The yellow fever mosquito Aedes aegypti has developed resistance to DDT in the Caribbean region and in South-East Asia, but not in West Africa. Therefore West African strains were compared with South-East Asian strains for their response to laboratory selection with DDT. It was found that West African strains were much slower to respond initially, but eventually could build up a high degree of DDT-resistance. By crossing and backcrossing with a susceptible marker-gene strain, it was found that this resistance was due to a single gene linked with the gene y (yellow) on chromosome 2 at a cross-over distance of approximately 35 units in an Upper Volta strain as in a Bangkok strain; interstrain crosses indicated that the gene was the same as that in a Trinidad strain and in one from Penang. Dieldrin-resistance could be readily induced in the Upper Volta strain and proved to be due to a gene also linked with y but at a crossover distance of approximately 25 units, comparable to that in Caribbean strains previously studied. Material from Karachi, West Pakistan, developed a dieldrin-resistance also showing 25% crossing over with y, and a DDT-resistance also linked with this chromosome-2 marker gene.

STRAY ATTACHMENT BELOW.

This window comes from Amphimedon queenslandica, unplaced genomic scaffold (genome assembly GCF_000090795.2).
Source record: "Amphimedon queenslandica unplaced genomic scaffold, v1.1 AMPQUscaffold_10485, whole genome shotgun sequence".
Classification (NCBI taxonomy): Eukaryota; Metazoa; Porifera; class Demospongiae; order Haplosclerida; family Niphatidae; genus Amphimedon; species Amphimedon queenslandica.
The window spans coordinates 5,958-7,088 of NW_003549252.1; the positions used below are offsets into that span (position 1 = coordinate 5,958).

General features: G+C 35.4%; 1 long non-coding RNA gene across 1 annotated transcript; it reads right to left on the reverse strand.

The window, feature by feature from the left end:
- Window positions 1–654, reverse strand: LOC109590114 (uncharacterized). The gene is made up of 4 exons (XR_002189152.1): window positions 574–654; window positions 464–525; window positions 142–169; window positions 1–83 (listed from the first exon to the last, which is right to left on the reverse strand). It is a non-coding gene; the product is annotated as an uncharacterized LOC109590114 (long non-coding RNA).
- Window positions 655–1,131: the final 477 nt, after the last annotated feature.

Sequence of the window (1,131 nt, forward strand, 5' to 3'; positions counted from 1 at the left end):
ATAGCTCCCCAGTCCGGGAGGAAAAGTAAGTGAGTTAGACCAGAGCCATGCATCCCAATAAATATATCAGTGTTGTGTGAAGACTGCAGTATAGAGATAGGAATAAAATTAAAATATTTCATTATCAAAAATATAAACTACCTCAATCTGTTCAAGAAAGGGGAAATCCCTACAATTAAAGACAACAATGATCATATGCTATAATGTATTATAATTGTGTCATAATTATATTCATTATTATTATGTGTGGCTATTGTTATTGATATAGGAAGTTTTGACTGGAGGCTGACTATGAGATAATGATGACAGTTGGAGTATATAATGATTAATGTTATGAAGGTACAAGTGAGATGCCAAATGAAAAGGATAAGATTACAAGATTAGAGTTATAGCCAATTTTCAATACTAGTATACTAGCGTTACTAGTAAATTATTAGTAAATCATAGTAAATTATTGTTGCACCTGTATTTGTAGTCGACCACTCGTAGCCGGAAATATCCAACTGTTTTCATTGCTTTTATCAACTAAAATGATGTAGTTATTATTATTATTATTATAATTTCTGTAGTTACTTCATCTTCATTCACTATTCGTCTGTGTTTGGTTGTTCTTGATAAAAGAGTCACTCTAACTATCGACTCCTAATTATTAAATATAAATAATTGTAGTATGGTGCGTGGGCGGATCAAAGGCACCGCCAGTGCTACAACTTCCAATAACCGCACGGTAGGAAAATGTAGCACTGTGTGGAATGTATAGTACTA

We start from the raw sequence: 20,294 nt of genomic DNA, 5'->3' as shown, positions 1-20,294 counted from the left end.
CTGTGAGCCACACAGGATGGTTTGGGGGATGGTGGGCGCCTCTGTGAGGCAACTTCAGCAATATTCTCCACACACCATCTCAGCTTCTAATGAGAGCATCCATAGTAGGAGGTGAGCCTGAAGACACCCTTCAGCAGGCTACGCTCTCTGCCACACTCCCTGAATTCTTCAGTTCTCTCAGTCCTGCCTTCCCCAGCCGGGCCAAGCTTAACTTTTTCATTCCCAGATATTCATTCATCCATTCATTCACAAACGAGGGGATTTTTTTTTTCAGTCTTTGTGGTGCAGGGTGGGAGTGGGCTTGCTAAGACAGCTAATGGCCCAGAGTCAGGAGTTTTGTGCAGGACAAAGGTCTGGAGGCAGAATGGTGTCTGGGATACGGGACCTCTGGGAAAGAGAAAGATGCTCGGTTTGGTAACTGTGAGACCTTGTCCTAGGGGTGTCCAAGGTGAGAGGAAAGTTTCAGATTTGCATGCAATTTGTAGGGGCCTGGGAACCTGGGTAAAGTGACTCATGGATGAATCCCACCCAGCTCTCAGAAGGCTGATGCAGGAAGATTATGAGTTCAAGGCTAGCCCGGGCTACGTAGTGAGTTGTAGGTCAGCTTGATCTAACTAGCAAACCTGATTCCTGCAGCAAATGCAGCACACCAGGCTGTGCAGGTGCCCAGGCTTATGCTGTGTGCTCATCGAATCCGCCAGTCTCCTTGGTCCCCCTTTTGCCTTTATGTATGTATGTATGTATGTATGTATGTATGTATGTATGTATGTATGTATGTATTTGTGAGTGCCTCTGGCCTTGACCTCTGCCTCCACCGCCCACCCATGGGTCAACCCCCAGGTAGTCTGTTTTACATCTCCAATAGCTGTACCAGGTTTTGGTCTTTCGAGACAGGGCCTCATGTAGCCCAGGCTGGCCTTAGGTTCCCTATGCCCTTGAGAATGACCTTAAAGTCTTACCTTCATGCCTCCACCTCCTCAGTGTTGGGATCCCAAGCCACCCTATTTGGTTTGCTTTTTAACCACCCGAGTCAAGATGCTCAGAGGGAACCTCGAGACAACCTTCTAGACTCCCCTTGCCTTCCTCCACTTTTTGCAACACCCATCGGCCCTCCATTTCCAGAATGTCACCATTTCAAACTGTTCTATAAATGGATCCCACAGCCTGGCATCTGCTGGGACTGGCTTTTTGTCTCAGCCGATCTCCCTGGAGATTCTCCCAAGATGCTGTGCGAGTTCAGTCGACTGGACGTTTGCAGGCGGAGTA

1. A skin lesion was made in rats by dorsal incision and the insertion of a polythene tube. 2. Over a period of 25 days after wounding, assays were performed for ascorbic acid, DNA, hydroxyproline, methionine, tryptophan, tyrosine and free amino acids in the lesion tissue. 3. The neutral-salt-soluble proteins of the lesion tissue were fractionated on DEAE-Sephadex, with the separation of fibrinogen and gamma-globulin from a serum protein fraction. 4. Over a period of 20 days after wounding, in wounded rats and in controls, assays were conducted for: ascorbic acid in lens and liver, hydroxyproline, soluble protein, methionine and water in muscle and tendon, and free amino acids in muscle. 5. Relative to controls there was a decrease in lens and liver ascorbic acid, a rise in tendon hydroxyproline, a rise in muscle free amino acids, a fall in muscle protein and a rise in tendon and muscle water.